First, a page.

As long as the boss is black, it's "neither here nor [there]" whether there's a boss?!

How can these idiots call themselves anarchists?!


anarchist_critic OP wrote

Yes it's punitive, it's just this new Third Way fad of dressing up punishment as "risk management" and "security". Exactly the same as screws when they throw someone in solitary. "Oh, they're a security risk". Sorry, no. Risk management is the new punitivity, it's dividing people into the risky and the vulnerable (when most people are both), it's ressentiment and it needs to stop. Also, there's no evidence that zero tolerance stops abuse, in fact, it probably causes abuse not only through deviance amplification but also because abusers can use their power to exclude/punish to blackmail victims into silence. And as I've already explained to your stupid face a thousand times, you are not CAUSING abuse by failing to prevent it (i.e. by not using zero tolerance). You have some fucked-up idea that "abuse" is a product of "the space" which is under your control and responsibility and this hugely exaggerates the power people can have over other people's actions and interactions, it's taking on responsibility not only for your own "behaviour" (which is bad enough) but for everything that happens in "the space" or in your social network and this means overburdening yourself with guilt for things that are other people's fault or nobody's fault, and that you don't control.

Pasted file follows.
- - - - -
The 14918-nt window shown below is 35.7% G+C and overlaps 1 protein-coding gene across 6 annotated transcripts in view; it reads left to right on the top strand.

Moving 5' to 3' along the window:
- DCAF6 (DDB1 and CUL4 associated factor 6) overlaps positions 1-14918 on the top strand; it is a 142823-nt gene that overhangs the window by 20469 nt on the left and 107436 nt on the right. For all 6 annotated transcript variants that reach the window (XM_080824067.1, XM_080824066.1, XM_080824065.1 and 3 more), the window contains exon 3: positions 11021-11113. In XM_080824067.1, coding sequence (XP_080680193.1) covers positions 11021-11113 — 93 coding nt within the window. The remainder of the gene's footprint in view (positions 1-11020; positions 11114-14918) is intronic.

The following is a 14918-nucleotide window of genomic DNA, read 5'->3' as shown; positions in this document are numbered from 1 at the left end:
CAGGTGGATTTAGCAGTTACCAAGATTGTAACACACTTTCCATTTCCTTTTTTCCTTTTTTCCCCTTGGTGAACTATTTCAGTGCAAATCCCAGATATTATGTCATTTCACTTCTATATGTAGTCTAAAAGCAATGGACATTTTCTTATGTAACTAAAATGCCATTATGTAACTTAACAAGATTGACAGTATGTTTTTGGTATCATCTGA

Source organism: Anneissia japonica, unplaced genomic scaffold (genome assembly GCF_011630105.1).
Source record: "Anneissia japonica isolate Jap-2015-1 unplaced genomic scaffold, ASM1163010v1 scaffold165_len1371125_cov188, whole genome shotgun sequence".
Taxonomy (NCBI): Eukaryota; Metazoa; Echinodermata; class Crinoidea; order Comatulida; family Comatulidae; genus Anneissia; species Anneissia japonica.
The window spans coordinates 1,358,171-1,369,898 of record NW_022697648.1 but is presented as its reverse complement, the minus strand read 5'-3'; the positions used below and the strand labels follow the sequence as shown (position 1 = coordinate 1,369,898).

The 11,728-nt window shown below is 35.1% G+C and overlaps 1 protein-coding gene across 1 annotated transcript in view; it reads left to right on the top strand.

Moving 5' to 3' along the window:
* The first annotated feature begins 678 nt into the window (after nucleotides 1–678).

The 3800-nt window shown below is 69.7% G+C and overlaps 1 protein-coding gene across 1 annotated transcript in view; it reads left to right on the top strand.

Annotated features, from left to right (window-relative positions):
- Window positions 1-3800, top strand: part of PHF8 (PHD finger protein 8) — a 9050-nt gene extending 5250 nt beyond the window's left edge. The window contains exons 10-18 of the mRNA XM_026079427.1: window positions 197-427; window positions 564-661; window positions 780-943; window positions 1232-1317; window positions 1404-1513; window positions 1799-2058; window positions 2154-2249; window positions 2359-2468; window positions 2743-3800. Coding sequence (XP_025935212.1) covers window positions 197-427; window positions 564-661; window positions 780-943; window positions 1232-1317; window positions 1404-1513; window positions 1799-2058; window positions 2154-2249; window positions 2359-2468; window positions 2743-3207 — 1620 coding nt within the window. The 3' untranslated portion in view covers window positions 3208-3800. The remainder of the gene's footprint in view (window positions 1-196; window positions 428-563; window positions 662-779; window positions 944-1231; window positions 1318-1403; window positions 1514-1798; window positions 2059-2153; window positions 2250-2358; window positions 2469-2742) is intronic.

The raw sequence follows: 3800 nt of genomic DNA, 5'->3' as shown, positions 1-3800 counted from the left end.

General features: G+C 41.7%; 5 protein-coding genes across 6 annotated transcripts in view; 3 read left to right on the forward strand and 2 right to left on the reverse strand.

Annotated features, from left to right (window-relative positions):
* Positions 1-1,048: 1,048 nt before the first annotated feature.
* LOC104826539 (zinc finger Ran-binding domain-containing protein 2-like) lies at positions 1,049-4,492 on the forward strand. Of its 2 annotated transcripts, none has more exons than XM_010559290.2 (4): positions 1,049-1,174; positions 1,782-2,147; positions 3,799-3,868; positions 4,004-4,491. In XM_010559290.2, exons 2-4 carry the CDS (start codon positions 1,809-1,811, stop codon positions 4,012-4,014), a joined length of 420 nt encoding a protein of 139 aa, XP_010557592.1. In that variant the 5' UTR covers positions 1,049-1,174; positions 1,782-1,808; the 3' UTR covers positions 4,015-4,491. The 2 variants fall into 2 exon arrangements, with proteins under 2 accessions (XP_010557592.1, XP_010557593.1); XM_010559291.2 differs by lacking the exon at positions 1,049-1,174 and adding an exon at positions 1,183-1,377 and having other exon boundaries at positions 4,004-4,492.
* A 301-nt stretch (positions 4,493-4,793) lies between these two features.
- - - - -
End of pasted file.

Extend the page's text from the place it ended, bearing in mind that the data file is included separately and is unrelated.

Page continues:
used this space as a cover for your abuse

Again you're using this tired old chestnut that if X commits abuse once, then X is an "abuser" and everything X does is nothing more than a "cover" for their ESSENCE as an abuser... have you considered that a person might do something abusive and yet have other aspects to their life or personality? No you haven't, because it's a lot easier to have straw-man enemies.

Someone loses their temper with their partner once or twice, hugs strangers when they're on E's, or punches someone during a psychotic breakdown, a girl with BPD threatens her partner because she's tricked herself into thinking he's leaving her, a couple of drunk people get in a fight - this does not mean they are nothing more than a predator who is exploiting anarchist spaces to victimise people.

I honestly have nothing against proportionate in situ tit-for-tat, if someone gropes someone then punch them in the face or kick them in the balls, if someone uses the N-word then call them a racist cunt in return, but this communitarian social control claptrap and zero tolerance needs to stop, it's destroying anarchist spaces and it's the exact opposite of real anarchism.

since when has the demand to associate with certain people in certain spaces been an inalienable human right anyway???